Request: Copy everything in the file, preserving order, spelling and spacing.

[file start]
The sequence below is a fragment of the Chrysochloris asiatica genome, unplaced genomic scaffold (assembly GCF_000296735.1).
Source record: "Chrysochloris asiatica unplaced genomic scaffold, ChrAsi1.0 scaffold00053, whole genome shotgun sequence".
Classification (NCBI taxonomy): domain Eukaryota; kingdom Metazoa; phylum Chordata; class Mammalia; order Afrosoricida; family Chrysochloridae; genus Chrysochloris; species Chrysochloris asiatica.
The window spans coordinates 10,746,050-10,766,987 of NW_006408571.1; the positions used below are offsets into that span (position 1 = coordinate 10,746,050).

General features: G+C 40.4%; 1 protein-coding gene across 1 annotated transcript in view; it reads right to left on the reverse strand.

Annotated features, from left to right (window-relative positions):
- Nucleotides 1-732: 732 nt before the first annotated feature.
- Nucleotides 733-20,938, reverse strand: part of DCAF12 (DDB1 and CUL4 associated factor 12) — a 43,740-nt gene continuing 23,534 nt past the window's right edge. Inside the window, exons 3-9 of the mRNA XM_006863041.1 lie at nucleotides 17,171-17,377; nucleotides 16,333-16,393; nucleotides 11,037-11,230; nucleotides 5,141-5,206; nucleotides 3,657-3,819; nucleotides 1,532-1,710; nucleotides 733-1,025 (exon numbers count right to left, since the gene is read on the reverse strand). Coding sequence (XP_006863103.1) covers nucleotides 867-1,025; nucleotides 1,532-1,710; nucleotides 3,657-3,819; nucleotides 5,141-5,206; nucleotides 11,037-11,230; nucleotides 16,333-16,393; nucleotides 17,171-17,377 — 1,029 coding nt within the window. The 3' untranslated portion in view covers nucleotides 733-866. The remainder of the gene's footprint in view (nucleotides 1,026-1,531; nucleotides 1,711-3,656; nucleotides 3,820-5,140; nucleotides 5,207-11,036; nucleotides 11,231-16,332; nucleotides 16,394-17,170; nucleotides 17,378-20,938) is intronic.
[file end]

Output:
The sequence below is a fragment of the Chrysochloris asiatica genome, unplaced genomic scaffold (assembly GCF_000296735.1).
Source record: "Chrysochloris asiatica unplaced genomic scaffold, ChrAsi1.0 scaffold00053, whole genome shotgun sequence".
Classification (NCBI taxonomy): domain Eukaryota; kingdom Metazoa; phylum Chordata; class Mammalia; order Afrosoricida; family Chrysochloridae; genus Chrysochloris; species Chrysochloris asiatica.
The window spans coordinates 10,746,050-10,766,987 of NW_006408571.1; the positions used below are offsets into that span (position 1 = coordinate 10,746,050).

General features: G+C 40.4%; 1 protein-coding gene across 1 annotated transcript in view; it reads right to left on the reverse strand.

Annotated features, from left to right (window-relative positions):
- Nucleotides 1-732: 732 nt before the first annotated feature.
- Nucleotides 733-20,938, reverse strand: part of DCAF12 (DDB1 and CUL4 associated factor 12) — a 43,740-nt gene continuing 23,534 nt past the window's right edge. Inside the window, exons 3-9 of the mRNA XM_006863041.1 lie at nucleotides 17,171-17,377; nucleotides 16,333-16,393; nucleotides 11,037-11,230; nucleotides 5,141-5,206; nucleotides 3,657-3,819; nucleotides 1,532-1,710; nucleotides 733-1,025 (exon numbers count right to left, since the gene is read on the reverse strand). Coding sequence (XP_006863103.1) covers nucleotides 867-1,025; nucleotides 1,532-1,710; nucleotides 3,657-3,819; nucleotides 5,141-5,206; nucleotides 11,037-11,230; nucleotides 16,333-16,393; nucleotides 17,171-17,377 — 1,029 coding nt within the window. The 3' untranslated portion in view covers nucleotides 733-866. The remainder of the gene's footprint in view (nucleotides 1,026-1,531; nucleotides 1,711-3,656; nucleotides 3,820-5,140; nucleotides 5,207-11,036; nucleotides 11,231-16,332; nucleotides 16,394-17,170; nucleotides 17,378-20,938) is intronic.